A Medford 14-year-old died early Tuesday morning after a weeklong battle with a viral infection that settled in her heart.
Doctors say Katie Richards' heart failure was a rare complication of the viral infection, called myocarditis, which began with mild cold-like symptoms a week ago Monday.
Katie, who recently finished the eighth grade at Hedrick Middle School and was described as a healthy, active teenager until becoming ill, was rushed to Rogue Valley Medical Center when the symptoms worsened that day. A doctor there arranged for her transfer to Portland's Oregon Health & Science University, where she died this morning.
"I just want to thank everyone in Medford for their prayers and their support," said her father, Curtis Richards. "And I wanted to let them know that Katie fought all the way.
"The people (doctors) up here were just fantastic. Doctor (Matthew) Hough down in Medford ... I just can't praise him enough. Everything they did helped us have another seven days with her."
Dr. Michael Silberbach, a professor of pediatric cardiology at OHSU and Doernbecher Children's Hospital, explained that there are two types of myocarditis. One form is called acute myocarditis, which can linger for weeks or even months before a person shows symptoms. In the other, fulminate myocarditis, a virus strikes suddenly, making a healthy-seeming person deathly ill within a day or two.
Silberbach told the Mail Tribune last week that the sudden infection that struck Katie was extremely rare and he had never seen anything like it.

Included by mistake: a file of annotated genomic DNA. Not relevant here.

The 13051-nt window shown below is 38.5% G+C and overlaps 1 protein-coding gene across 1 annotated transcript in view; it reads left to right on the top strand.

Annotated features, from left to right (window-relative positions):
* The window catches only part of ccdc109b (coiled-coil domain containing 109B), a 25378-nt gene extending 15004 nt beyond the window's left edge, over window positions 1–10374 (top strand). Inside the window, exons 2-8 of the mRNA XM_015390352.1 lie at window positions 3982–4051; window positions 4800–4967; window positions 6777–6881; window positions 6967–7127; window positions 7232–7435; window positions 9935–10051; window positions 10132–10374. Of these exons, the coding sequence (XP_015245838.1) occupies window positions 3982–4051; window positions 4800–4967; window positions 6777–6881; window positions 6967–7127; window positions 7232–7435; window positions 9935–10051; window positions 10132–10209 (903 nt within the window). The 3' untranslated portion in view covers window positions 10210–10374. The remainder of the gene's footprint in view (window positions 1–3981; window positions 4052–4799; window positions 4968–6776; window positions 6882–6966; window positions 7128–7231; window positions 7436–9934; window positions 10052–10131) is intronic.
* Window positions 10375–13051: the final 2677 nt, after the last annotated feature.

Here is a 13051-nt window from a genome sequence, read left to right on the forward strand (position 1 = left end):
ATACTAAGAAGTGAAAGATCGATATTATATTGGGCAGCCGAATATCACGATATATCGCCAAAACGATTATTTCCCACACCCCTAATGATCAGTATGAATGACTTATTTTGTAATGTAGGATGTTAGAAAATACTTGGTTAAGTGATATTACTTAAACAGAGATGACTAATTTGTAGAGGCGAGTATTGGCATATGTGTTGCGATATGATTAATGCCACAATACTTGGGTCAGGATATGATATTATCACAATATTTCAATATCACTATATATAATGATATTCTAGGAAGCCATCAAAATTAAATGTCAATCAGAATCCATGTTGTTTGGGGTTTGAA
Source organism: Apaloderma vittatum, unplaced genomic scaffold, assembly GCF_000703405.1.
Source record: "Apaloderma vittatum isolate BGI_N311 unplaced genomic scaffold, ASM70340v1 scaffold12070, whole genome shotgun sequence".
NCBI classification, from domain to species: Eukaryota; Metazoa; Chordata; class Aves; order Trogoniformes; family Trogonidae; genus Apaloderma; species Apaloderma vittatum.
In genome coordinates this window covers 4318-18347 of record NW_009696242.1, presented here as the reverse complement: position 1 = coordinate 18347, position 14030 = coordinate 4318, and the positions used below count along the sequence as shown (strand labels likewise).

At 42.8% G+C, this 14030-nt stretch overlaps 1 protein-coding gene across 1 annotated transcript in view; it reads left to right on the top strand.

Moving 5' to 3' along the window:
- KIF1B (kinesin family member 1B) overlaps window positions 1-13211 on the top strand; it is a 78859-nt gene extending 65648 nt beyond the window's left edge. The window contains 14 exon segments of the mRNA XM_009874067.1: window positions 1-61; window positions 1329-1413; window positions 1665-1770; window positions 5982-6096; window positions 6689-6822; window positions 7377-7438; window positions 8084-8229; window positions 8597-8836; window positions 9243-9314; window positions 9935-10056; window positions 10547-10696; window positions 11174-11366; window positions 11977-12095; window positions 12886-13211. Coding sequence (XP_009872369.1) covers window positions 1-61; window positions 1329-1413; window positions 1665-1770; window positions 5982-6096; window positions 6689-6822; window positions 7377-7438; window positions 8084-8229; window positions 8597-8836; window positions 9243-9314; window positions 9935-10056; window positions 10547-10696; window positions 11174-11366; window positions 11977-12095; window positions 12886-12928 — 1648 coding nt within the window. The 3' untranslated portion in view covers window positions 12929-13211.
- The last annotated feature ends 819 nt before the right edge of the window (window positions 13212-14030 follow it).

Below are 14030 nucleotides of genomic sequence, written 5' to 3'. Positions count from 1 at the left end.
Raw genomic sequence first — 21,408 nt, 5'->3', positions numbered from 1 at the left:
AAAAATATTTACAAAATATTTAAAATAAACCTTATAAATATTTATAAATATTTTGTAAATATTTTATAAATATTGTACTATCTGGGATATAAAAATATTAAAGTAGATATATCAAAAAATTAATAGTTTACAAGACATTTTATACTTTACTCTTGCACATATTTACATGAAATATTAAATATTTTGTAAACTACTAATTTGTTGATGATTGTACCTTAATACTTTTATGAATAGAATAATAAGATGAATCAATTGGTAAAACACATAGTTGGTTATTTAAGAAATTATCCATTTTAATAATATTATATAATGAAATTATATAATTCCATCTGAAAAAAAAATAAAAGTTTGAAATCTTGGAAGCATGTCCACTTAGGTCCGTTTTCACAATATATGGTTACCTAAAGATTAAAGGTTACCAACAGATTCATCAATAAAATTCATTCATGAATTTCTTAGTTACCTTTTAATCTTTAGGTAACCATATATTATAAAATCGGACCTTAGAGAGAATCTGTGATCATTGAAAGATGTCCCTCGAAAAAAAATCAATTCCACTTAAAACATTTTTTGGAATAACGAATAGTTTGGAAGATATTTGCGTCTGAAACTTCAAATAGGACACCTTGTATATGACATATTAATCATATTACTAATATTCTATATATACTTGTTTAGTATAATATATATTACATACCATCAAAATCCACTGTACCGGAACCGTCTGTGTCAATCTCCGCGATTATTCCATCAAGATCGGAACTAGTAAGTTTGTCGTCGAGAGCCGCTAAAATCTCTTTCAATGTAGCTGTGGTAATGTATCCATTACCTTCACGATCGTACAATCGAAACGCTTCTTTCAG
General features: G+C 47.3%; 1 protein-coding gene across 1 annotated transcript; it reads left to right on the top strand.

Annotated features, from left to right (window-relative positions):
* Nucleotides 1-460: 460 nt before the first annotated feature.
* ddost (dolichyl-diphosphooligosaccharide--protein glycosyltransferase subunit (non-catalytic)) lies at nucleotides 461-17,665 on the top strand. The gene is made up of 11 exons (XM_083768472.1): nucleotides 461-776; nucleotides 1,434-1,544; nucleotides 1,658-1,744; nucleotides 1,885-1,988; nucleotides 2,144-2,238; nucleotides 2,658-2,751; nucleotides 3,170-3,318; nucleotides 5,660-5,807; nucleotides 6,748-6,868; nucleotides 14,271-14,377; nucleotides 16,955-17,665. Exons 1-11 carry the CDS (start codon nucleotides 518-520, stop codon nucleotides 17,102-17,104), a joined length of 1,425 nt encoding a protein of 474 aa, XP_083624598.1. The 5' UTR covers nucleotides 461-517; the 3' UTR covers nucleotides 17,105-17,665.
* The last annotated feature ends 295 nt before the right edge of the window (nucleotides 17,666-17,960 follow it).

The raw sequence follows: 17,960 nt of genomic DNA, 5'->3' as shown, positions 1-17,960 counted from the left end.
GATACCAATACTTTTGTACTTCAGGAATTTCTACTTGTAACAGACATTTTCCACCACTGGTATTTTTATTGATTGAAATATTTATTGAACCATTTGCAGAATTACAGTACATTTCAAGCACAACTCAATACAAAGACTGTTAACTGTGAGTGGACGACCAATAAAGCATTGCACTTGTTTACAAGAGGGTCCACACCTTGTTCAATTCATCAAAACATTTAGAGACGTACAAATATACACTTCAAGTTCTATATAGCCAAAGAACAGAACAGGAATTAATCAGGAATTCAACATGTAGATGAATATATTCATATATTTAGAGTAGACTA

He added that it's unknown why some people develop the deadly infection from common viruses, but it seems to have to do with an abnormality in their immune system. If such patients survive the initial heart failure, they often recover completely, while patients with the slower moving acute myocarditis can suffer lasting heart damage.
Silberbach said patients must be treated aggressively to keep their blood circulating.
Twice from late Monday night until Katie's death in the wee hours of Tuesday morning, doctors used a defibrillator to bring her back from cardiac arrest. Curtis Richards said it took longer and longer to bring her heart back to normal rates each time.
Katie's father has asked that an autopsy be performed on his daughter to determine the cause of the virus. OHSU performs autopsies by request without charge.
Jackson County sheriff's detective Rick Valentine, whose daughter is friends with the Richards family, has established a Katie Richards Medical Fund at Rogue Federal Credit Union. Donations can be made at any branch.
Valentine and his daughter were by Katie's side over the weekend.
He said the fund will remain active to help Richards and his two daughters — Amber, who is just weeks away from turning 13, and Ashley, 11.
"It's just to help her family," Valentine said. "It's more of a memorial fund now."
With aspirations of a career in medicine, Katie was a member of the Hedrick honor roll and the National Junior Honor Society.
Curtis Richards said the tight-knit family will have a gaping hole in Katie's absence, adding that his daughter "was such a special kid."
Reach intern Bob Albrecht at 776-8791 or e-mail email@example.com.